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In Switzerland, 5.8% of children aged under 15 live in a family where one or both parents show heavy alcohol consumption. 31.3% are raised in an environment where the parents consume products containing nicotine (e.g. tobacco products, e‑cigarettes) on a daily basis. The proportion of children whose parents make heavy consumption of illegal drugs (e.g. cannabis, cocaine, heroin) is low (1.8%). Some children’s parents show multiple heavy substance consumption. This is the case, in particular, with alcohol and nicotine (1.9%).

This indicator is part of the Federal Office of Public Health (FOPH) Monitoring System for Addiction and Noncommunicable Diseases (MonAM).

 

Children from families with heavy substance consumption

 Number and proportion of children affected

Source: FSO – Swiss Health Survey (SHS)
Study: Hümbelin O., Läser J., Kessler D. (2020). “Kinder aus Familien mit risikoreichem Substanzkonsum”. Berner Fachhochschule: Bern.
N: estimated total number of childrenIn the Venn diagram, the totals may vary slightly from the sums of individual items due to rounding.
 

This indicator shows the proportion of children who live in a household where one or both parents show heavy substance consumption.

Children’s physical and emotional development can be adversely affected by parental addiction. For this reason, children from families with heavy substance consumption are an important target group for prevention and support measures.

Studies show that children from families with parental heavy substance consumption have an increased risk of developing addiction problems themselves as adults. Within the family setting, substance consumption-related attitudes and behaviours are largely passed on from parents to their children (parental example). In addition, genetic factors may lead to more frequent occurrence of heavy substance consumption in certain families.

The burdens for children vary widely, depending on the particular substance heavily consumed by parents. Summing of indicator values across all substances is therefore not recommended. Caution should be exercised when comparing the values for different substances.

Definition

The data for this indicator is based on the study by Hümbelin et al. (2020). In this study, the number and proportion of children whose parents show heavy substance consumption are estimated on the basis of the Swiss Health Survey (SHS). In the SHS, 22,134 people aged over 15 were surveyed on their health behaviour. Among the respondents are 4,517 parents with children under 15 in their household. Based on their responses, it was possible to describe the situation of 7,743 children. The prevalence is the proportion of children with parents showing heavy substance consumption, in relation to all the children included in the estimation. Parental substance consumption was classified as “heavy” according to the following criteria:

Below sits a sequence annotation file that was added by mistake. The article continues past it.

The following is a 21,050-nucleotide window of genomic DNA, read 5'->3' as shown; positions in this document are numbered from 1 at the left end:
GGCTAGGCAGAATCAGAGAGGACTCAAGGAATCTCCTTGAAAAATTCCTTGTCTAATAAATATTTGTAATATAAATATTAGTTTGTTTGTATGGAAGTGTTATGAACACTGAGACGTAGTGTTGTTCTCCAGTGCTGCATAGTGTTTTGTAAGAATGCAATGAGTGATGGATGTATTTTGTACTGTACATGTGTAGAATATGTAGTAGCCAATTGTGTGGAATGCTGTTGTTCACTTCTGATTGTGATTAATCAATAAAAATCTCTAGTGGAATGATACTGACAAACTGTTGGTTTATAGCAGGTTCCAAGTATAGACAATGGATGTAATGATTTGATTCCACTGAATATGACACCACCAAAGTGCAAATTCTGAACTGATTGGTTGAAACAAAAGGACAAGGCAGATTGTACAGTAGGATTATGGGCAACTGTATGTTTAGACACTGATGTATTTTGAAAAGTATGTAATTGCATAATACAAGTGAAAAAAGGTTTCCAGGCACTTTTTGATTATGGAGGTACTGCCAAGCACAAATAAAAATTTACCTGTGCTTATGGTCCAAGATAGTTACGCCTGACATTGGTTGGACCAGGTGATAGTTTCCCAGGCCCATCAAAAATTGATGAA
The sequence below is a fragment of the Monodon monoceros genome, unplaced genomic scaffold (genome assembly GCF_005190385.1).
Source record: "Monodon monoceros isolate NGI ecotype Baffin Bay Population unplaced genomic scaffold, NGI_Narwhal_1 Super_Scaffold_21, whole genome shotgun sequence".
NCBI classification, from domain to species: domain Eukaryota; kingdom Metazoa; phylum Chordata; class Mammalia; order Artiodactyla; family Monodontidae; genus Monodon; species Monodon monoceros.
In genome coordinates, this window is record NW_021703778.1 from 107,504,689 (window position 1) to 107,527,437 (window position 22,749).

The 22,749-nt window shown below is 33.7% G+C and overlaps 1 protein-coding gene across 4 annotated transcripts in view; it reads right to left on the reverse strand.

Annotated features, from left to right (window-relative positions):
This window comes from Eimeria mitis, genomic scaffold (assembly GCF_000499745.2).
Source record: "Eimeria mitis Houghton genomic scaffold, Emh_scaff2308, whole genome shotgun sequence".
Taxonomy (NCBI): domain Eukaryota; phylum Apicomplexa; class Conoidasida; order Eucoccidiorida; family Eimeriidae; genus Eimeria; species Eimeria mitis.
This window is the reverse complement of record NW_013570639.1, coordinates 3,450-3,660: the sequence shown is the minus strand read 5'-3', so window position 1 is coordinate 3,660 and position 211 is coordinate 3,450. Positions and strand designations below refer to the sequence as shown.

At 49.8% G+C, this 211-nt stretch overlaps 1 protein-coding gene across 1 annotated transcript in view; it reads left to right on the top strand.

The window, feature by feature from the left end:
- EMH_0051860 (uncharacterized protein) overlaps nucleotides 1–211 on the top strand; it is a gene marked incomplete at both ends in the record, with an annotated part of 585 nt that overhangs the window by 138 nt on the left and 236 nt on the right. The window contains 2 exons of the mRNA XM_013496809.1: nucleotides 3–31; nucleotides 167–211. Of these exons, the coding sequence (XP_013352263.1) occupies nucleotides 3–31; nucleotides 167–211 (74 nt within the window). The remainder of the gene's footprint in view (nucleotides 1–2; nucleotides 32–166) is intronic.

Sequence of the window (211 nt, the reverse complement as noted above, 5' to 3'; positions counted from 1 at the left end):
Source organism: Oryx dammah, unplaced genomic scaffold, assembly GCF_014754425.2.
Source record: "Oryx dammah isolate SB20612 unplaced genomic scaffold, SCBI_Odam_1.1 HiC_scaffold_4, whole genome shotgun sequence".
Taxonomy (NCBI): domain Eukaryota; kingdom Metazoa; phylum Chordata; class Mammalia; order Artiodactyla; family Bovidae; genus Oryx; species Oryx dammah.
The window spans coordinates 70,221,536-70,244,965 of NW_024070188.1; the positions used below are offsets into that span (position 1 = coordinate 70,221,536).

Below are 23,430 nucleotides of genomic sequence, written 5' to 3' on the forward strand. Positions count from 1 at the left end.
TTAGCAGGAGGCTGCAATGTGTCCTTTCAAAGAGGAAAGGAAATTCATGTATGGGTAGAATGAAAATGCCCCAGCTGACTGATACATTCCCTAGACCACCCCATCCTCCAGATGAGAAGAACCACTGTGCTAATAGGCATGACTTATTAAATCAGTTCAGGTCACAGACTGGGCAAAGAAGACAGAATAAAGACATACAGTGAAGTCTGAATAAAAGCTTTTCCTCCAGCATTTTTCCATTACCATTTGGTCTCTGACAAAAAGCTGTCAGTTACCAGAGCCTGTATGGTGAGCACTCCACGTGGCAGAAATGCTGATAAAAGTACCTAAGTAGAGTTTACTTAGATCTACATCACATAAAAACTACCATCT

Alcohol: heavy chronic or episodic alcohol consumption, as defined by the WHO:

  • Chronic heavy alcohol consumption: average daily alcohol intake of at least 20 g (2 or more standard units) in women and at least 40 g (4 or more standard units) in the previous 12 months
  • Heavy episodic alcohol consumption (so-called binge drinking): consumption of at least 4 (for women) or 5 (for men) standard units on one occasion at least once a week in the previous 12 months

Nicotine:

  • Consumption of traditional tobacco products (cigarettes, cigars, pipes, cigarillos) equivalent to at least daily cigarette smoking
  • At least daily consumption of heated tobacco products or e-cigarettes

Illegal substances:

  • Consumption of Ecstasy, heroin or other drugs (e.g. amphetamine, LSD) at least once in the previous 12 months
  • Consumption of cocaine at least once in the previous 30 days
  • Consumption of cannabis several times a week

To estimate the number of children affected, prevalence rates were combined with data from the Swiss Population and Households Statistics (STATPOP). According to this census, there were 1,269,055 children aged under 15 resident in Switzerland in 2017. Further information on the method used can be found in the study by Hümbelin et al. (2020:12–23).

Sources, references and additional information

Sources: Federal Statistical Office (Swiss Health Survey)
References: Hümbelin O., Läser J., Kessler D. (2020). “Kinder aus Familien mit risikoreichem Substanzkonsum”. Berner Fachhochschule: Bern (study, in German).
Additional information:
- Bundesamt für Gesundheit (2020). Kinder aus Familien mit risikoreichem Substanzkonsum. Bern, 2020 (factsheet, in German).
- Klein M., Thomasius R., Moesgen D. (2017). Kinder aus suchtbelasteten Familien. Bundesministerium für Gesundheit: Berlin (publication, in German).

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Last updated

10/20/2020